39    Here had we now our country's honour roof'd,
 40    Were the graced person of our Banquo present,
 41    Who may I rather challenge for unkindness
 42    Than pity for mischance!

                                                His absence, sir,
43. Lays blame upon his promise: i.e., calls into question how well he keeps his promises. Ross is reassuring Macbeth that Banquo has only been careless with his time, and so his absence shouldn't be a cause of worry.
 43    Lays blame upon his promise. Please't your highness
 44    To grace us with your royal company?

 45    The table's full.

                                    Here is a place reserved, sir.

 46    Where?

47. moves: agitates, disturbs.
 47    Here, my good lord. What is't that moves your Highness?

48. Which of you have done this?: It appears that at first Macbeth thinks that someone is playing a ghastly practical joke.
 48    Which of you have done this?

                                                  What, my good lord?

Banquo with a bloody face and a cut throat
Martin Shaw as Banquo
1971 film
 49    Thou canst not say I did it: never shake
 50    Thy gory locks at me.

 51    Gentlemen, rise; his highness is not well.

 52    Sit, worthy friends; my lord is often thus,
 53    And hath been from his youth. Pray you, keep seat.
54. upon a thought: i.e., in a moment.
 54    The fit is momentary; upon a thought
55. If much you note him: i.e., if you stare at him.
 55    He will again be well. If much you note him,
56. offend him and extend his passion: make him worse and make his fit last longer.
 56    You shall offend him and extend his passion.
 57    Feed, and regard him not. — Are you a man?

 58    Ay, and a bold one, that dare look on that
 59    Which might appall the devil.

59. proper stuff: perfect nonsense.
                                                      O proper stuff!
 60    This is the very painting of your fear:
 61    This is the air-drawn dagger which, you said,
62. flaws and starts: i.e., a panic attack. A "flaw" is a sudden gust of wind; a "start" is the kind of movement a person makes when startled. 63. Impostors to true fear: mere impostors when compared to justified fear. 65. Authorized by: on the authority of. Such a story might begin, "This a story my grandma told me, and she swore it was true . . . ."
 62    Led you to Duncan. O, these flaws and starts,
 63    (Impostors to true fear) would well become
 64    A woman's story at a winter's fire,
 65    Authorized by her grandam. Shame itself!
 66    Why do you make such faces? When all's done,
 67    You look but on a stool.

                                          Prithee, see there!
 68    Behold! look! lo! how say you?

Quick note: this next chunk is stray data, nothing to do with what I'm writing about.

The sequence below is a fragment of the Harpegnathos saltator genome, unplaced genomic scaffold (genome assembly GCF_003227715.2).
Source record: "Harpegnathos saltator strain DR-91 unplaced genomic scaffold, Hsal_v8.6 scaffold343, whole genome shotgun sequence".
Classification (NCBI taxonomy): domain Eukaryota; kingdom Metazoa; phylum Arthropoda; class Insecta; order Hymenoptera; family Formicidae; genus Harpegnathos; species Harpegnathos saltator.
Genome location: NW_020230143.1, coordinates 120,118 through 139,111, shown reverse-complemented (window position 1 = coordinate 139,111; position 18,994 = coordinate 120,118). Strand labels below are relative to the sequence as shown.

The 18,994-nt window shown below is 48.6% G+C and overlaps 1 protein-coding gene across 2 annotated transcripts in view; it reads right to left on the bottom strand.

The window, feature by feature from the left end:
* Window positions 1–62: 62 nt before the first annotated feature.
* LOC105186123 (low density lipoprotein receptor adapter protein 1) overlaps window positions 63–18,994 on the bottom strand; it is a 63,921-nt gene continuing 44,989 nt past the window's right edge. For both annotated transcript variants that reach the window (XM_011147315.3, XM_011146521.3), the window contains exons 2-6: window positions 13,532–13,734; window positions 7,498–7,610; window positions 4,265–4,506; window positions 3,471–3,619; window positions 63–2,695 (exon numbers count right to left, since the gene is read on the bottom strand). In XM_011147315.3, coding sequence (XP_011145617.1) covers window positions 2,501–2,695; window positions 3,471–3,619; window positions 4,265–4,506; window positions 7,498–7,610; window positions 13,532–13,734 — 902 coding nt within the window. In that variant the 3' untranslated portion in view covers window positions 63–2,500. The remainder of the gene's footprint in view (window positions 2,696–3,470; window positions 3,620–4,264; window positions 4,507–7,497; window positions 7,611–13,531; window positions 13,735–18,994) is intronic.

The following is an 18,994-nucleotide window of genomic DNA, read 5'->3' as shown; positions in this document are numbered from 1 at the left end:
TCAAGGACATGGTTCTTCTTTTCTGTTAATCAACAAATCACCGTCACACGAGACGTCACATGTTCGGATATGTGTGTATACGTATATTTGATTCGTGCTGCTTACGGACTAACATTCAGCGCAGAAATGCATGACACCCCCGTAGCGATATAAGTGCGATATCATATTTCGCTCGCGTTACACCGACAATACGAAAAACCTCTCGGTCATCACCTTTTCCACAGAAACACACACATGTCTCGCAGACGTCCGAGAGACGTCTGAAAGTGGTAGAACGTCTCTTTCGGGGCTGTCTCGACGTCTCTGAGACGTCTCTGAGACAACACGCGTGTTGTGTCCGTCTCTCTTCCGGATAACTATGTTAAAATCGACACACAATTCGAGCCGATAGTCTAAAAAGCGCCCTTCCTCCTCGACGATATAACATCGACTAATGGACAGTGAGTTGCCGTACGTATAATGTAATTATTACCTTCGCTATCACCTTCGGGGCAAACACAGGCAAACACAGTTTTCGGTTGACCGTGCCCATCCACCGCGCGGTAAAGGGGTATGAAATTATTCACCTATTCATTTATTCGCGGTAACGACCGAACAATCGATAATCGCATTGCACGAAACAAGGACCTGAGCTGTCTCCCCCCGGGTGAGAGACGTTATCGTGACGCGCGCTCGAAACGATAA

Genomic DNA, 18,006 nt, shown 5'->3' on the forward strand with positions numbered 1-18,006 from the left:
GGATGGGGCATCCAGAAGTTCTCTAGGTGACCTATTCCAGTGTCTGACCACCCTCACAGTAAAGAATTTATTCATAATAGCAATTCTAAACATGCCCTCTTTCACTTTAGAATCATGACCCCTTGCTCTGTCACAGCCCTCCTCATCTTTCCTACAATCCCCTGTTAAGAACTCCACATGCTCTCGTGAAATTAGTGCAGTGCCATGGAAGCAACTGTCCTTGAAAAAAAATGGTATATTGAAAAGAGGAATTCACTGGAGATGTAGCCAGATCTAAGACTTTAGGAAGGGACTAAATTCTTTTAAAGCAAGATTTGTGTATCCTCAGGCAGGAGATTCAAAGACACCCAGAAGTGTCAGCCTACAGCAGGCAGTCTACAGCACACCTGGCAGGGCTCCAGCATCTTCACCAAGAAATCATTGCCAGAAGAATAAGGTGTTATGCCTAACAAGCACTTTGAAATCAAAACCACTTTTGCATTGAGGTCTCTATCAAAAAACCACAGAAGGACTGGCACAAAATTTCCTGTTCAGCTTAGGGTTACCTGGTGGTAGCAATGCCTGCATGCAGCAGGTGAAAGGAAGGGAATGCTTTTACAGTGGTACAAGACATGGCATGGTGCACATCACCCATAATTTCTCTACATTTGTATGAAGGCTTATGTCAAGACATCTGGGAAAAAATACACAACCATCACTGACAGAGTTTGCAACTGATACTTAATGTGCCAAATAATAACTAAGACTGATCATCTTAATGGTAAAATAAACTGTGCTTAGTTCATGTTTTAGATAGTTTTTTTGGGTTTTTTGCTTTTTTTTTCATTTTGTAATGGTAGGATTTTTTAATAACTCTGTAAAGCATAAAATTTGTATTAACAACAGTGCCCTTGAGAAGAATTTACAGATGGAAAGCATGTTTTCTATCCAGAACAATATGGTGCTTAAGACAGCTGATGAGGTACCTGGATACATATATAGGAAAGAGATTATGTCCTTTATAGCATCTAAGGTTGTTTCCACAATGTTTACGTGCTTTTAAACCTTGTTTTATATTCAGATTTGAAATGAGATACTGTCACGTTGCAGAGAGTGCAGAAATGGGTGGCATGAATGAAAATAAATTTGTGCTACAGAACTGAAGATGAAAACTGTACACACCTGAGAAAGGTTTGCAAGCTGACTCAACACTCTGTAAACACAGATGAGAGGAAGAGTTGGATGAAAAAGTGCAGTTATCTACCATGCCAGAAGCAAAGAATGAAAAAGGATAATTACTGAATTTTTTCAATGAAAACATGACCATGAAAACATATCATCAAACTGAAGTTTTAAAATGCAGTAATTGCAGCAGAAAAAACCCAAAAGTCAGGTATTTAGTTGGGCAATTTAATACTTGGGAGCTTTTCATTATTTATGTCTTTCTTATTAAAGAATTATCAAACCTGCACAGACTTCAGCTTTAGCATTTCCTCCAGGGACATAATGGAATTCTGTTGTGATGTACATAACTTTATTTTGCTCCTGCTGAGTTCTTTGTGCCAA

69    Why, what care I? If thou canst nod, speak too.
 70    If charnel-houses and our graves must send
71-72. our monuments ... kites: our tombs will be only the guts of kites. A kite is a swallow-tailed hawk, notorious for feeding on carrion. Macbeth's point is that if the dead won't stay buried, we might as well let the kites have them.
 71    Those that we bury back, our monuments
 72    Shall be the maws of kites.

            [Exit GHOST.]

                                                What, quite unmann'd in folly?

 73    If I stand here, I saw him.

                                              Fie, for shame!

 74    Blood hath been shed ere now, i' th' olden time,
75. Ere humane statute purged the gentle weal: i.e., before humane law cleansed the commonwealth and made it civilized.
 75    Ere humane statute purged the gentle weal;
 76    Ay, and since too, murders have been perform'd
 77    Too terrible for the ear: the times have been,
 78    That, when the brains were out, the man would die,
 79    And there an end, but now they rise again,
 80    With twenty mortal murders on their crowns,
 81    And push us from our stools: this is more strange
 82    Than such a murder is.

                                          My worthy lord,
 83    Your noble friends do lack you.

                                          I do forget.
84. muse: wonder.
 84    Do not muse at me, my most worthy friends,
 85    I have a strange infirmity, which is nothing
 86    To those that know me. Come, love and health to all;
 87    Then I'll sit down. Give me some wine; fill full.
 88    I drink to the general joy o' the whole table,
 89    And to our dear friend Banquo, whom we miss;
90. thirst: drink eagerly.
 90    Would he were here! to all, and him, we thirst,
91. all to all: everyone [drink to] the whole company here.
 91    And all to all.

91. Our duties, and the pledge: i.e., we drink as a pledge of our duties to you.
                              Our duties, and the pledge.

            Enter GHOST.

 92    Avaunt! and quit my sight! let the earth hide thee!
 93    Thy bones are marrowless, thy blood is cold;
94. speculation: sight.
 94    Thou hast no speculation in those eyes
 95    Which thou dost glare with!

                                                  Think of this, good peers,
 96    But as a thing of custom: 'tis no other;
 97    Only it spoils the pleasure of the time.